Doesn’t Have To Be Said

Have you ever been reading something and suddenly, you’re like, “Boom! That’s it—that sums up the whole message?” I found this to be true when reading through the book of Hebrews recently.

 Through this epistle, the author has been tracing several themes: themes of Christ’s authority, His Priesthood, the Covenant, etc. He continues to build his argument, bringing in Old Testament Scriptures again and again. Then in Chapter Ten, he lets the hammer fall.

“Therefore, brethren, since we have confidence to enter the holy place by the blood of Jesus, by a new and living way which He inaugurated for us through the veil, that is, His flesh, and since we have a great priest over the house of God, let us draw near with a sincere heart in full assurance of faith, having our hearts sprinkled clean from an evil conscience and our bodies washed with pure water. Let us hold fast the confession of our hope without wavering, for He who promised is faithful; and let us consider how to stimulate one another to love and good deeds, not forsaking our own assembling together, as is the habit of some, but encouraging one another; and all the more as you see the day drawing near.”

Hebrews 10:19-25

That’s it. If you wanted a summary of the entire book, you have it in this paragraph. There are two if-type conditions, and three then-type responses. The author has shown beyond any shadow of a doubt that we do have this access and Christ is our High Priest, so the responses apply. But I really want to zero-in on the last one. There is a unique way it is written. Check it out.

“and let us consider how to stimulate one another to love and good deeds, not forsaking our own assembling together, as is the habit of some, but encouraging one another; and all the more as you see the day drawing near.”

Hebrews 10:24,25

What is so interesting involves how we encourage one another. One way we do this is through coming together as local congregations, through “assembling together” (Hebrews 10:25).

But what adds such punch to this is the way it is stated—its assumed. This coming together is so vital to the believer, it is assumed he/she will gather regularly with a local church. And although this verse in Hebrews is the only command to assemble, it’s not the only place it is assumed that we will.

 In 1 Corinthians, for example, Paul often uses phrases such as “when you are assembled” (1 Corinthians 5:4; 11:18, 20, 33; 14:26).  He takes it for granted that this congregation came together regularly, and some can make the claim that it was a weekly occurrence from 1 Corinthians 16:2. We see a similar assumption of coming together as a congregation for the bodies at Colossae and Laodicea (Colossians 4:16).  Paul doesn’t command them to come together—it is an underlying assumption.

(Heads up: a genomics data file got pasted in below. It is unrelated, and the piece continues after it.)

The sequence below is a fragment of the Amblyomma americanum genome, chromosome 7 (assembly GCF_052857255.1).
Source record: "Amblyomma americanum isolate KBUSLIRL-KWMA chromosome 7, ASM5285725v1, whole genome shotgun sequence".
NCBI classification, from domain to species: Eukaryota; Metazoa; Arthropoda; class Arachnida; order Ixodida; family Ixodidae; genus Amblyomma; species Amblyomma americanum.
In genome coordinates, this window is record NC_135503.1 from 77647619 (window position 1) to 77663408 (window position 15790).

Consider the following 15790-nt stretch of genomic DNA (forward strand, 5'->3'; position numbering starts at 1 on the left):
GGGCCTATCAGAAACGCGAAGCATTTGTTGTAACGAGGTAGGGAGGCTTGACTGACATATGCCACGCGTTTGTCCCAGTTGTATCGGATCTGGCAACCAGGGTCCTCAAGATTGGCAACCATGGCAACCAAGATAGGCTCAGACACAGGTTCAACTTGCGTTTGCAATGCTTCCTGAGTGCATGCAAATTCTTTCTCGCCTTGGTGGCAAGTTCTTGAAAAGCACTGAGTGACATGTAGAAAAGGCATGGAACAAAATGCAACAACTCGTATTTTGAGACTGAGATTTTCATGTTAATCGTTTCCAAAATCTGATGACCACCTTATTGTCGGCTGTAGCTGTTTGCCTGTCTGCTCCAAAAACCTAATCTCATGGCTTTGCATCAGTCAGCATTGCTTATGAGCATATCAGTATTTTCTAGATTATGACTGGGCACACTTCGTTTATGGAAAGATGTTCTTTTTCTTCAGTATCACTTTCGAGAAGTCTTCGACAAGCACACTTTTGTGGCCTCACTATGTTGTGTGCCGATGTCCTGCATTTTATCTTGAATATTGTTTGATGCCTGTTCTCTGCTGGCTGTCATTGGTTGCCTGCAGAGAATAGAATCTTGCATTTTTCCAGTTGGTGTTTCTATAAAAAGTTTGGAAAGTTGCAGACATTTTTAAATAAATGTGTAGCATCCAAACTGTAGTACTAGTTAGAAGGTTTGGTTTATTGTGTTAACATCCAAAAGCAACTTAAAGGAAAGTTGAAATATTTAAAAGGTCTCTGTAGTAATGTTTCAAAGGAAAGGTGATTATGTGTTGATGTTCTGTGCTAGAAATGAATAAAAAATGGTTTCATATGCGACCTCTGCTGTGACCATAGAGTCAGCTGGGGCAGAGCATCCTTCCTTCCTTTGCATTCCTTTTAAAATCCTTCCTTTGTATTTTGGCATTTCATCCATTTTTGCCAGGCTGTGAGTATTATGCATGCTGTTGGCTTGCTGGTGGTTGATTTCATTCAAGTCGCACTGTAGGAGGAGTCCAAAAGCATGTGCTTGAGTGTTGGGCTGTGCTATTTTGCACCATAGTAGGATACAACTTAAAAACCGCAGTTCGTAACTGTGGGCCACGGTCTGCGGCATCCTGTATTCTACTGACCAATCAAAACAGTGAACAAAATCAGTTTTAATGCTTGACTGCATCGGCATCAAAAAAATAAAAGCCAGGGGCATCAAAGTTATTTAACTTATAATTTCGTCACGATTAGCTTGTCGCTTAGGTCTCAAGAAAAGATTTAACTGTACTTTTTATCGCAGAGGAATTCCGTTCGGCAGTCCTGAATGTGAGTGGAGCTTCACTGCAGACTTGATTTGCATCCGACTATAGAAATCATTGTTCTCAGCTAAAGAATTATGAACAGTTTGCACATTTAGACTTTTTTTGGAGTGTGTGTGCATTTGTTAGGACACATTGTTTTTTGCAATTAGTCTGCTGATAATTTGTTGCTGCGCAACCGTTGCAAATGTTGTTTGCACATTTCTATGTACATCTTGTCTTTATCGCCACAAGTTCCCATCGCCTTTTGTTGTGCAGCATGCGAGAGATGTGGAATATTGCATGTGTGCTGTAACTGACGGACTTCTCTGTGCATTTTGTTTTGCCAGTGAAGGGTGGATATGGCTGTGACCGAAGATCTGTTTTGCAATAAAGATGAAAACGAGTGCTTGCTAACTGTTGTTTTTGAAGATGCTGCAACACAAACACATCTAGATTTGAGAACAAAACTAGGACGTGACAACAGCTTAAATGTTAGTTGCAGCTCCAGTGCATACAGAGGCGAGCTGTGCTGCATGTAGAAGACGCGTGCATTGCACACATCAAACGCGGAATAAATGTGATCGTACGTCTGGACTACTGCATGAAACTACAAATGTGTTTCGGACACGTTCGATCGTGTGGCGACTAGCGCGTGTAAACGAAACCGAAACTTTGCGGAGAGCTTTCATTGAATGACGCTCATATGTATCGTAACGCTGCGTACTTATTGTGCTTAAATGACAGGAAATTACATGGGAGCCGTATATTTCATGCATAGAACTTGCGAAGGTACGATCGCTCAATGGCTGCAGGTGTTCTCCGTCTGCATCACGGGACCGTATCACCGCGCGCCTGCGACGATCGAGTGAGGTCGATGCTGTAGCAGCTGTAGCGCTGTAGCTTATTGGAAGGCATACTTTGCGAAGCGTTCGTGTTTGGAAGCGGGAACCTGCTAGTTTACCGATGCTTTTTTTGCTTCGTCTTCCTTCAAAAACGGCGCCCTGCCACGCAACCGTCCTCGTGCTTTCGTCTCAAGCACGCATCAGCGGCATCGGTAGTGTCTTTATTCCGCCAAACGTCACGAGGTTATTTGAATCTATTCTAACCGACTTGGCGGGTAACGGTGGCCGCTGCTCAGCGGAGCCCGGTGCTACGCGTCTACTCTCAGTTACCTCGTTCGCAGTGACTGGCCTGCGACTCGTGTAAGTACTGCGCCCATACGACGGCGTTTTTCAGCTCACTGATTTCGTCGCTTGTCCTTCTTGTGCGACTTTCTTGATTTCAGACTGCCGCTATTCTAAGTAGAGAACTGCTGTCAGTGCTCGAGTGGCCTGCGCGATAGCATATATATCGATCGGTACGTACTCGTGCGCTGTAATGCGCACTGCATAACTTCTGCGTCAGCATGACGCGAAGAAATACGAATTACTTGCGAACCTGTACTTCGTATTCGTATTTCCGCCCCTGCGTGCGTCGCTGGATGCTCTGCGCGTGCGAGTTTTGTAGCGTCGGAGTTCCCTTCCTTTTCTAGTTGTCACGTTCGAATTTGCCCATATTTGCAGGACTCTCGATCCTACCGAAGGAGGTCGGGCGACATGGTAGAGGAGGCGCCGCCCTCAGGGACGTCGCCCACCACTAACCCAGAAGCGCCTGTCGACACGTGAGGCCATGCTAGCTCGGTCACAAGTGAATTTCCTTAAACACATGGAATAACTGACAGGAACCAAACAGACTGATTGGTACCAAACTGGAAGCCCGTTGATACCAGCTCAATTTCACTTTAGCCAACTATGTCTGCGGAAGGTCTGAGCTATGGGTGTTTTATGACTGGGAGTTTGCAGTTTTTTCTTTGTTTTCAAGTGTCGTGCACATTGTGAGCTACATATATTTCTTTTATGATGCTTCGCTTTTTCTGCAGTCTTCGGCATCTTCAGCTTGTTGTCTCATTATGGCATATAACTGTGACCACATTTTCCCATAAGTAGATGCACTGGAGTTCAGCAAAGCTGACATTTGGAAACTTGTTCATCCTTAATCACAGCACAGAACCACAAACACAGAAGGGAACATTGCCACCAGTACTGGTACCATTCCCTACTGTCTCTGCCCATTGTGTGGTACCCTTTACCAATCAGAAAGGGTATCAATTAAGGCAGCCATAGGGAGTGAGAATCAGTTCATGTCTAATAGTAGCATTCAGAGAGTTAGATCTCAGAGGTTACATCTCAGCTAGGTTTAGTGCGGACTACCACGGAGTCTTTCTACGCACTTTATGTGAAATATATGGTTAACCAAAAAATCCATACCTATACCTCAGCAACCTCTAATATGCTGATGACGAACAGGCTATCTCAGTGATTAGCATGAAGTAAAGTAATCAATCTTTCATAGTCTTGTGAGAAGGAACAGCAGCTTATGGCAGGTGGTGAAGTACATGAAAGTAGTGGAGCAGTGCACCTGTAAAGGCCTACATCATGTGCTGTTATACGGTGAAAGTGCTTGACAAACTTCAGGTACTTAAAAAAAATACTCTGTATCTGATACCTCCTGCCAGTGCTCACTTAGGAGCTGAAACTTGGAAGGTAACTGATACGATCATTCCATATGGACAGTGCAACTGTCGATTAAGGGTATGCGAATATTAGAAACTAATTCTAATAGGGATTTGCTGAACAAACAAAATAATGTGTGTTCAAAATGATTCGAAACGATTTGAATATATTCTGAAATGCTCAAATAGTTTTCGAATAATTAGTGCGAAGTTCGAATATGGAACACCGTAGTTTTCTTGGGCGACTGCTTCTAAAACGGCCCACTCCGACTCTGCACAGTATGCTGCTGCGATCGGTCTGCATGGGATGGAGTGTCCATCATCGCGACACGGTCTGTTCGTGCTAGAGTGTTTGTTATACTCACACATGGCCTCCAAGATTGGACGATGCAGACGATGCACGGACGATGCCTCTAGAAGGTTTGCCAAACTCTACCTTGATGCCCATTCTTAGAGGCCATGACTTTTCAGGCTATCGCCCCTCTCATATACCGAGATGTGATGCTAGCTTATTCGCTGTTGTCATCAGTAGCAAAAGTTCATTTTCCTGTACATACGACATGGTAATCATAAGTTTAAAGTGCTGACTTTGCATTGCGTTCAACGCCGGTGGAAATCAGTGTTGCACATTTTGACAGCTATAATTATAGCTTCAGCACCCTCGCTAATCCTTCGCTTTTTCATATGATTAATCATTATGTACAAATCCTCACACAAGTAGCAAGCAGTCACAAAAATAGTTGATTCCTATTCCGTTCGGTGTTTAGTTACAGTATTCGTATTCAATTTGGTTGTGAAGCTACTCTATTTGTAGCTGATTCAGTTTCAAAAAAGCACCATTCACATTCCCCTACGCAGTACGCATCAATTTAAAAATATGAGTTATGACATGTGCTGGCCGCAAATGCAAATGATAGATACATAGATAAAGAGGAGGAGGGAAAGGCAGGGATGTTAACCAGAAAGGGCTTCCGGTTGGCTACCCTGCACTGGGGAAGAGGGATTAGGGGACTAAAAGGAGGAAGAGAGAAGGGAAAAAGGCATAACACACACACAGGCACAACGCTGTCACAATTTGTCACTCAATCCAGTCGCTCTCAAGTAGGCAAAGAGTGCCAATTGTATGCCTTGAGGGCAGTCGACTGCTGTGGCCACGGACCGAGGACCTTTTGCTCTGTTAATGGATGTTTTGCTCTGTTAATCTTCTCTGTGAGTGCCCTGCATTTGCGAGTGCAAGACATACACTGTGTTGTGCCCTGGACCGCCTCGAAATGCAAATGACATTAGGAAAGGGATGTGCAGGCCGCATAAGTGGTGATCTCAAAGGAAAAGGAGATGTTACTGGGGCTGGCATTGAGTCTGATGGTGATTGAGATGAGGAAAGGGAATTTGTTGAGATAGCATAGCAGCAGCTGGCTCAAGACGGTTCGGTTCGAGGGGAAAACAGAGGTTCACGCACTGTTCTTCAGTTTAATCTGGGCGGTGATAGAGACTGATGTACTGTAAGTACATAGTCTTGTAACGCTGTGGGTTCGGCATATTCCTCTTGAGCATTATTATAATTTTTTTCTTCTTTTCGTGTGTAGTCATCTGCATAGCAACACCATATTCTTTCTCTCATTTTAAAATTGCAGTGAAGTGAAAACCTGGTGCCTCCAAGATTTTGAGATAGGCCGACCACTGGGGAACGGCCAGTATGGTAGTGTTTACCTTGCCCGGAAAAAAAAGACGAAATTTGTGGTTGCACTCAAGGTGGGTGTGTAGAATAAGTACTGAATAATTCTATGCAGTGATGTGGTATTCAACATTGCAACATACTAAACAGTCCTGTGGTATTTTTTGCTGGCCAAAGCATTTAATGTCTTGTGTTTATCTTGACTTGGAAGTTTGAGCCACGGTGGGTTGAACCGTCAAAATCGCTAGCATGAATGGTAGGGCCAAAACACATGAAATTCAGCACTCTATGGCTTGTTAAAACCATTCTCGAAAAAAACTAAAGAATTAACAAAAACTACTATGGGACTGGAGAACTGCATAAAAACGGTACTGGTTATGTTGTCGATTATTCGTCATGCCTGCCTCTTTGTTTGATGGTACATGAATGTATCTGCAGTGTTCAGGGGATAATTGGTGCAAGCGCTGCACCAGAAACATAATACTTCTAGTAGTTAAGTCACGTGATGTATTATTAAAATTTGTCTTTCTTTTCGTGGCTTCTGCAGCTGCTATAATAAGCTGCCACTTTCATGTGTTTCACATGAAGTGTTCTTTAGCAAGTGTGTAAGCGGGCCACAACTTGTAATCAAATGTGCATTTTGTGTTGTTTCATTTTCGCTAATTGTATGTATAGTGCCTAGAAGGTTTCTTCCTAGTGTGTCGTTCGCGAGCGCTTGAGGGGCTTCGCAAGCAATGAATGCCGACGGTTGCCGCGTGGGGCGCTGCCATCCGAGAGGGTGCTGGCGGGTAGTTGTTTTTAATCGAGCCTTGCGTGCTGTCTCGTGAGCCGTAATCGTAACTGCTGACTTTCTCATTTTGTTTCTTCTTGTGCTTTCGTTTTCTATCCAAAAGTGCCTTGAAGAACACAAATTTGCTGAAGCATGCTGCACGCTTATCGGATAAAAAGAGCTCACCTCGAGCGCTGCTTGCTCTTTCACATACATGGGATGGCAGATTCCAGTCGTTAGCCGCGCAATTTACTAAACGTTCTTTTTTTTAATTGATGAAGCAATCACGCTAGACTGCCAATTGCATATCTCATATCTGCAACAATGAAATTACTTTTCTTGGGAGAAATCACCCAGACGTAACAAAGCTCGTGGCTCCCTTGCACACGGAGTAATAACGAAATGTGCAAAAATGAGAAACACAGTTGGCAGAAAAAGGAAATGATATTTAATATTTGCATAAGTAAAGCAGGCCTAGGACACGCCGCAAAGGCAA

This should tell us something. With all the instructions given in the epistles, there is not a single command that says, “Thou shalt assemble.” But throughout the New Testament, we see ample evidence that the churches did. I mean, just read the book of Acts. Paul tells the Ephesian elders that he taught them “publicly and from house to house” (Acts 20:20). We don’t see Paul or Silas establishing a church in Philippi, but after their release from prison, we read that they “entered the house of Lydia, and when they saw the brethren, they encouraged them and departed” (Acts 16:40). There were believers gathered together.

 There are other examples, but these illustrate the point. It is essential for believers to come together to hear the Word, to praise the Lord, and to encourage one another. I don’t think we really know how important this is, especially here in America where we do not face direct persecution. Yes, virtual gatherings are not the same as in person, but there is still an element of assembling. One way or the other, regardless of what governments do or do not do, the churches will gather. We will do this regardless of what it takes, though we do try to do it lawfully. If that means wearing a mask to do so, then so be it. We must lay aside our own personal preferences and remember how important this is for God’s people. In fact, it goes all the way back to Exodus, but that’s another post. For now, we need to see that for the New Testament believer, assembling with others as a local church is an essential part of our walk with Christ.

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